The Thai chef who hails from four generations of TCM practitioners
How chef Pichaya “Pam” Utharntharm transformed the Bangkok heritage building in which her ancestors lived and worked into a Thai-Chinese fine diner Potong.
In a small alley in Bangkok’s Chinatown is a historical 120-year-old building that could have been easily overlooked if not for Pichaya “Pam” Utharntharm, one of Thailand’s most recognised chefs.
Four generations of Pam’s family had lives and practiced traditional Chinese medicine in the building, which she transformed into fine dining venue Potong in 2021.
“I want to show the world that in this small alley in Chinatown, Bangkok, there is this over 100-year-old building. I turned it into the restaurant of my dreams because it's my ancestors’ legacy. I want to show that through food, there are so many memories in the building that I want to bring back to life again,” shared Pam, 28.
The progressive Thai-Chinese restaurant has five levels. The first houses Sinobar while the second is the main dining room where medicine used to be made. On the third is what Pam coins “the Eight Tigers room” and a fermentation space, and the fourth floor will have a stylish drinks hangout called the Opium Bar. The topmost floor is the roof from which diners can have a panoramic view of the Chinatown neighbourhood.
One of the special gourmet experiences Pam created is an edible trip around Chinatown through a spread of desserts that is served with a map of Yaowarat, the main artery of the district. The platter includes chestnuts and sesame balls that inform the shops that have existed there for a long time.
“It represents the whole theme and intention of our restaurant, to create memories with the lights and with the desserts. It's going to stick in your memory until you go home, go to bed and dream about it,” she said.
Pam also serves a 20-course menu that highlights local and seasonal produce. The dishes are inspired by personal memories, such as a homely Thai-Chinese corn soup, and they are often developed closely with Potong’s executive chef Ricardo Nunes.
Nunes shared: “We consider ourselves a Thai-Chinese restaurant, but we're not necessarily cooking Thai-Chinese food. Rather, we go through the repertoire of ingredients used by both cuisines and transform them into something amazing.”
Pam enjoys exploring produce like seafood and often visits farms to look for the freshest ingredients. She believes that every ingredient must contribute to a dish and not included just for decorative purposes. For example, she uses sea grapes in a prawn dish as she loves the seaweed’s juxtaposing sweetness and saltiness as well as its texture. She said: “It adds a whole new complexity and a whole new mouth feel; the taste is also extraordinary.”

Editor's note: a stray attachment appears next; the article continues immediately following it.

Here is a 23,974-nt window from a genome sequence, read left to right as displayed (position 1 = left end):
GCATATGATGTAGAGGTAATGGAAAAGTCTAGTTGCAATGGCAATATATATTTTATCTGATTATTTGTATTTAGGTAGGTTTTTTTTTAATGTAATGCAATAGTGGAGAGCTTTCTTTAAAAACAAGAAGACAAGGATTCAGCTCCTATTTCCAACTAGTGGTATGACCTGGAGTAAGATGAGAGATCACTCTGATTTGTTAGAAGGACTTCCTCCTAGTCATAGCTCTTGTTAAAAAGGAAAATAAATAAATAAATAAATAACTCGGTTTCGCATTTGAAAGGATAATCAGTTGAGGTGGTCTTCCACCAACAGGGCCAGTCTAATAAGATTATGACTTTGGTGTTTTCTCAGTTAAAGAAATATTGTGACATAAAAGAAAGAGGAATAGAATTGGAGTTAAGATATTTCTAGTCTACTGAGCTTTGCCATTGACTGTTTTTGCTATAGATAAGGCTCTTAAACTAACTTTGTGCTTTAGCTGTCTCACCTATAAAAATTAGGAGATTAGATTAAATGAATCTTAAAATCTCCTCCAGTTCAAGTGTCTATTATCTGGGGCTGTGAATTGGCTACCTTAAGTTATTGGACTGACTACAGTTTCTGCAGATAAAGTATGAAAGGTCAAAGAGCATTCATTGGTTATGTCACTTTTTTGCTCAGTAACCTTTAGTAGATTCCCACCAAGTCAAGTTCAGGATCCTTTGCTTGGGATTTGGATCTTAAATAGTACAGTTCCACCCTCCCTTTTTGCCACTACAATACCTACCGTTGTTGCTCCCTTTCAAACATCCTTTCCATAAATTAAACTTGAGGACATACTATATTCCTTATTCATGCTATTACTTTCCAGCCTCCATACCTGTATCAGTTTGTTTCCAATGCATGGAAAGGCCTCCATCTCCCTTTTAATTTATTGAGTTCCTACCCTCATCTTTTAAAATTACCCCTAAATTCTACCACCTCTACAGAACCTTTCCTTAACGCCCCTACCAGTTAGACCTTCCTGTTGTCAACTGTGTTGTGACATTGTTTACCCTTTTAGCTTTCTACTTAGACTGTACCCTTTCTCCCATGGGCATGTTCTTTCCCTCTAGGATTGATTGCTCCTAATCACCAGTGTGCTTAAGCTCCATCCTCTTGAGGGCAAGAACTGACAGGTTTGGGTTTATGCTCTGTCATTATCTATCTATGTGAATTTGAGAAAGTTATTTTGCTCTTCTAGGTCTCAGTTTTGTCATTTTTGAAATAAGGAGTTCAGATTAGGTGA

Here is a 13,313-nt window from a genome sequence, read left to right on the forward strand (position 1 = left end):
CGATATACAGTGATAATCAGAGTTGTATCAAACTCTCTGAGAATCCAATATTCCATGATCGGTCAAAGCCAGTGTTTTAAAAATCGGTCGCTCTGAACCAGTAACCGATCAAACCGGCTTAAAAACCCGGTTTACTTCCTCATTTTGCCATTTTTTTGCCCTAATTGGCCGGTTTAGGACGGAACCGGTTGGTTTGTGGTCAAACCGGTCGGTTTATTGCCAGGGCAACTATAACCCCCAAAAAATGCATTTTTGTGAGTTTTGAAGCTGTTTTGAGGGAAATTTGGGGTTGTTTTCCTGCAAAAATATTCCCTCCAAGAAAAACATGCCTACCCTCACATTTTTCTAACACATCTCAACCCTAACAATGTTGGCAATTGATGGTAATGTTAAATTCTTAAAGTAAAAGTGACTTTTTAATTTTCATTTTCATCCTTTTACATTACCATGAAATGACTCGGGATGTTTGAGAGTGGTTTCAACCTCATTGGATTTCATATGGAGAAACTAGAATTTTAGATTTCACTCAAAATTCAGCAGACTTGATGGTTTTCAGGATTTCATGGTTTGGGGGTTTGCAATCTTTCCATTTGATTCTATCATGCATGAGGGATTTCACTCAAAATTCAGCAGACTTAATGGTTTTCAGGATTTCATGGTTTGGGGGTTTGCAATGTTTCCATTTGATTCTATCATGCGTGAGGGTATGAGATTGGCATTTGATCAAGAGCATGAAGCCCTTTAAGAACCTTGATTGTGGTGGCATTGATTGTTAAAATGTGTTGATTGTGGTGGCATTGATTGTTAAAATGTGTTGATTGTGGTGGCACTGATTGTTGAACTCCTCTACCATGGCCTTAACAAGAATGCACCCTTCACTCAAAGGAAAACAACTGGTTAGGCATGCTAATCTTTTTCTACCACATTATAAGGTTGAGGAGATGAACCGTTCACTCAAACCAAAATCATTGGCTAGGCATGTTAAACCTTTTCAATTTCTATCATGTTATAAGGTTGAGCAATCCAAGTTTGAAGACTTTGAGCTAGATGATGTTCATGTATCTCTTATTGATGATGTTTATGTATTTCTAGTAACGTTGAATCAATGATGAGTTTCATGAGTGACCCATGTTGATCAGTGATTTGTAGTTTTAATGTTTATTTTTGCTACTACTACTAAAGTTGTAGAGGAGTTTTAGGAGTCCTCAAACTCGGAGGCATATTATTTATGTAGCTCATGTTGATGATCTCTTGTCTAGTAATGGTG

It was Pam’s mother who encouraged her to pursue her passion. Pam first studied communication arts at Chulalongkorn University before switching to the culinary arts at the Culinary Institute of America in New York.
“She loves cooking. She's the greatest chef to me and she didn't have the chance to go to culinary school back then. It feels like my mum’s dream came true through me. It's like I'm the one who pursued it for her,” said Pam.
Upon graduation from the Institute, she worked at Michelin-starred Jean-Georges in New York. It was here that she learnt to approach ingredients in a completely different way from their usual usage. Pam said: “I learnt that any ingredient can be combined if you understand them and make your own interpretation. In my mind, there are endless ways to create any dish.”
After five years of being overseas, Pam returned to Thailand. She first opened private dining concept The Table, serving a blend of French, American and Asian cuisine in 2015, then American barbecue restaurant Smoked in 2019, before launching Potong.
Her husband Tor Boonpiti is her business partner, and he manages their F&B group The X Project. When they had their first child, Pam felt that her attitude towards food and life changed to focus more on the legacy she would leave for her daughter. She started to think more about translating a nostalgic feeling into fine dining.
She said: “Even though you might come here to dine as two people, when you have that course, the family meal, it should remind you of your grandparents, your parents, having dinner in a big family.
“We have to end the meal with something that brings them back to authenticity, to the feeling of homeliness and being fulfilled.”
Adapted from the series Remarkable Living (Season 4). Watch full episodes on CNA, every Sunday at 8.30pm.